when you get to the link scroll down to Where is the love?


It's not the spark that caused the fire
It was the air you breathed that fanned the flame
What you think you'll solve with violence
Will only spread like a disease
Until it all comes 'round again
Was John the only dreamer?
Sleep with one ear close to the ground
And wake up screaming
When we lay our cold weapons down
We'll wake up dreaming
Obsessions with self-preservation
Faded when I threw my fear away
It's not a thing you can imagine
You either lose your fear
Or spend your life with one foot in the grave
Is God the last romantic?
Sleep with one ear close to the ground
And wake up screaming
When we lay our cold weapons down
We'll wake up dreaming
Only love can turn this around
I wake up dreaming
Everything we've lost can be found
We'll wake up dreaming

Saturday, August 05, 2006


"I HAVE BEEN thinking about the ways in which the Bible is a critical alternative to the enmeshments in which we find ourselves in the church and in society. I have not, of course, escaped these enmeshments myself, but in any case I offer a series of 19 theses about the Bible in the church.

1. Everybody has a script. People live their lives by a script that is sometimes explicit but often implicit. That script may be one of the great meta-narratives created by Karl Marx or Adam Smith or it may be an unrecognized tribal mantra like, "My dad always said ..." The practice of the script evokes a self, yields a sense of purpose and provides security. When one engages in psychotherapy, the therapy often has to do with reexamining the script--or completely scuttling the script in favor of a new one, a process that we call conversion.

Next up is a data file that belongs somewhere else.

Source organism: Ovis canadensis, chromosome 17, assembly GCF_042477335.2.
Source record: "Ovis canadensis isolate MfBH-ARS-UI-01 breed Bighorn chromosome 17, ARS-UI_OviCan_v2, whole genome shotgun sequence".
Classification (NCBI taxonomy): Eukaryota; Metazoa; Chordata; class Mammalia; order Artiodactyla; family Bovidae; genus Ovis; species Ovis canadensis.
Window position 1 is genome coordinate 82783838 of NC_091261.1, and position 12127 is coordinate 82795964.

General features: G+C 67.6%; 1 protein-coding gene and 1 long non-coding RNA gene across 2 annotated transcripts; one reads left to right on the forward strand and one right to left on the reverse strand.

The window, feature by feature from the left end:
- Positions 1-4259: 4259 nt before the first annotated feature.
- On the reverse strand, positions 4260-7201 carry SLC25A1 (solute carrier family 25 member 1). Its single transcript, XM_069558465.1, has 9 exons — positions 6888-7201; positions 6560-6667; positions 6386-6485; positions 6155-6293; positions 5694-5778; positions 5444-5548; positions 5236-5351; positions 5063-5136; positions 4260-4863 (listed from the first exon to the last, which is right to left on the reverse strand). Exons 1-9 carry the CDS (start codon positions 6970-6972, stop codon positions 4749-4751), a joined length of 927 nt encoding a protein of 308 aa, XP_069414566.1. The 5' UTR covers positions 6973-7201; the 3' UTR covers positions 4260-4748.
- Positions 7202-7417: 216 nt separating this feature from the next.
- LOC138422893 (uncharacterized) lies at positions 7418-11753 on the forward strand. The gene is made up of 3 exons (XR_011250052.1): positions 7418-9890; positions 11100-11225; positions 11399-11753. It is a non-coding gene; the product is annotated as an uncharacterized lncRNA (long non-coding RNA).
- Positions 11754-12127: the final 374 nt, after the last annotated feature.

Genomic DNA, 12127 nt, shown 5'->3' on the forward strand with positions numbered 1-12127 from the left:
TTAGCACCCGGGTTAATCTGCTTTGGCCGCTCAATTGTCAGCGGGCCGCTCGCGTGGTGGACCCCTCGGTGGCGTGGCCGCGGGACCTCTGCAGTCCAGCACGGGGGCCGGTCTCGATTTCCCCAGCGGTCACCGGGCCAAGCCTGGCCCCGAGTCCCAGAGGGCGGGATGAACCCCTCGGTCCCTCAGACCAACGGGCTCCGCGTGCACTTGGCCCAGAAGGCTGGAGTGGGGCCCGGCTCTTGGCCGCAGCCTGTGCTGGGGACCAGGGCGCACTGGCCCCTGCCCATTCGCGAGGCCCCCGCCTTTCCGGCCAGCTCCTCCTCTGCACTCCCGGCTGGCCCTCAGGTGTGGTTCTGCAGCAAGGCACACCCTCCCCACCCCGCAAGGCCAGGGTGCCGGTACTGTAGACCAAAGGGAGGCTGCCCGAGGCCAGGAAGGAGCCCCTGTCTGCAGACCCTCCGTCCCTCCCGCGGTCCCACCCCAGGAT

As the self is organized by a script, so are communities. And leaders of a community are skilled in appealing to that script.

2. We are scripted by a process of nurture, formation and socialization that might go under the rubric of liturgy. Some of the liturgy is intentional work, much of it is incidental; but all of it, especially for the young and especially for the family, involves modeling the way the world "really is." The script is inhaled along with every utterance and every gesture, because the script-bestowing community is engaged in the social construction of a distinct reality. A case in point is the observation of Mark Douglas that regular table prayers of thanksgiving are a primal way in which to challenge the market view of the supply and movement of valuable goods (see his book Confessing Christ in the 21st Century).

3. The dominant script of both selves and communities in our society, for both liberals and conservatives, is the script of therapeutic, technological, consumerist militarism that permeates every dimension of our common life.

* I use the term therapeutic to refer to the assumption that there is a product or a treatment or a process to counteract every ache and pain and discomfort and trouble, so that life may be lived without inconvenience.

* I use the term technological, following Jacques Ellul, to refer to the assumption that everything can be fixed and made right through human ingenuity; there is no issue so complex or so remote that it cannot be solved.